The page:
On the art of not solving problems
For most of my life I have been a type A, achievement-oriented person, and so my response to every challenge that comes my way is to do something about it, which is why being Jessica’s mother is so maddening. There is nothing I can do about it. There ought to be! I don’t care how impossible the task might be, I would get it done.
But there isn’t anything to do other than to accept, which turns out to be one of those damned annoying Life Lessons that I am always doing my level best to avoid.
A few months ago, I had the random realization that every single thing that is a problem in my life, or that I consider a problem, is the direct result of my trying to solve some other problem. Yes, indeed, every problem I have was once a solution. Eating too much is a way to cope with stress. Teaching that class I hate teaching is way to pay the rent. Overspending on dining out is a way to deal with the fact that I don’t have enough time to cook from scratch.
So at first I thought, well that sounds a lot like life, it’ll bite you in the ass no matter what, and I started solving the problems I had created by trying to solve problems and I think you can guess where this is headed.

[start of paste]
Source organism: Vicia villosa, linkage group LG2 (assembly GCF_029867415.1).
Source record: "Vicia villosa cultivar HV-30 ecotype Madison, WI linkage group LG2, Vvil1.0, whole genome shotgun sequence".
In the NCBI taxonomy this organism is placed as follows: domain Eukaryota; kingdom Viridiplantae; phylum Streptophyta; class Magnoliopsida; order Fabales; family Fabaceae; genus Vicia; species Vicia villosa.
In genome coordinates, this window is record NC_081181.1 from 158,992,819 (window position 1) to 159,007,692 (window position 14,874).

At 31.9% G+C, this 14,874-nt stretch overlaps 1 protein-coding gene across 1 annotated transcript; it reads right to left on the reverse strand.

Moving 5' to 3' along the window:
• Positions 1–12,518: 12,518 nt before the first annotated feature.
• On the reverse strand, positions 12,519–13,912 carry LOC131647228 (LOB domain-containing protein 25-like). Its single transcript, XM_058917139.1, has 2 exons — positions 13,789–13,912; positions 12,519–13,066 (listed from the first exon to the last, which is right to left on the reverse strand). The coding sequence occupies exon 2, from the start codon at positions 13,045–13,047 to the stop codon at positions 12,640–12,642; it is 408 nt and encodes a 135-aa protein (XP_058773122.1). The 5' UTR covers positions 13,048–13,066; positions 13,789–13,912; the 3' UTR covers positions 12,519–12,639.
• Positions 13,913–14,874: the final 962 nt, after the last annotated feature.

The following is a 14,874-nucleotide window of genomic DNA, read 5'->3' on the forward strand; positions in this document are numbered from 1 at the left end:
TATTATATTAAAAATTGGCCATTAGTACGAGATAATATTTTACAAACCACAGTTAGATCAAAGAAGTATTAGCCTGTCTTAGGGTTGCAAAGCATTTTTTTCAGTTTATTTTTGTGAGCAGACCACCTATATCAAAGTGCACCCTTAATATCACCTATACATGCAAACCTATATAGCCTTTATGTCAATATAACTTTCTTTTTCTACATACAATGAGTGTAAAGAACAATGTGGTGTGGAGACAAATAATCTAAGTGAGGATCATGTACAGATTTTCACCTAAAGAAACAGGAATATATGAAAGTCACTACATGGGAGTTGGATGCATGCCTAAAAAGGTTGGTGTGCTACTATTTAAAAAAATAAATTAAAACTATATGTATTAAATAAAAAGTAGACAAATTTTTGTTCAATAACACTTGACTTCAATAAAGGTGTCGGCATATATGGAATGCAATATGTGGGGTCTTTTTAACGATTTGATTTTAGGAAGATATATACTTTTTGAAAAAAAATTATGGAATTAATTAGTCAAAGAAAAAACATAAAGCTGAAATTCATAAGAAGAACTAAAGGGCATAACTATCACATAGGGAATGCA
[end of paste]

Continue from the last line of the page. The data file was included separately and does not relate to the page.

So then I thought, Dear Zeus, I am going to have to stop solving problems, and that is very hard for a person like me, harder than pretty much anything I’ve done in life, until finally I had the aha! moment that apparently all this dumbass work has been driving towards: I realized I needed to stop having problems.
Now you may not believe me but this is way easier than it sounds, or at least it’s way easier than it sounds once you realize every other approach you’ve ever tried has failed.
Once I stopped thinking of life as a problem to be solved, it suddenly became a lot more interesting.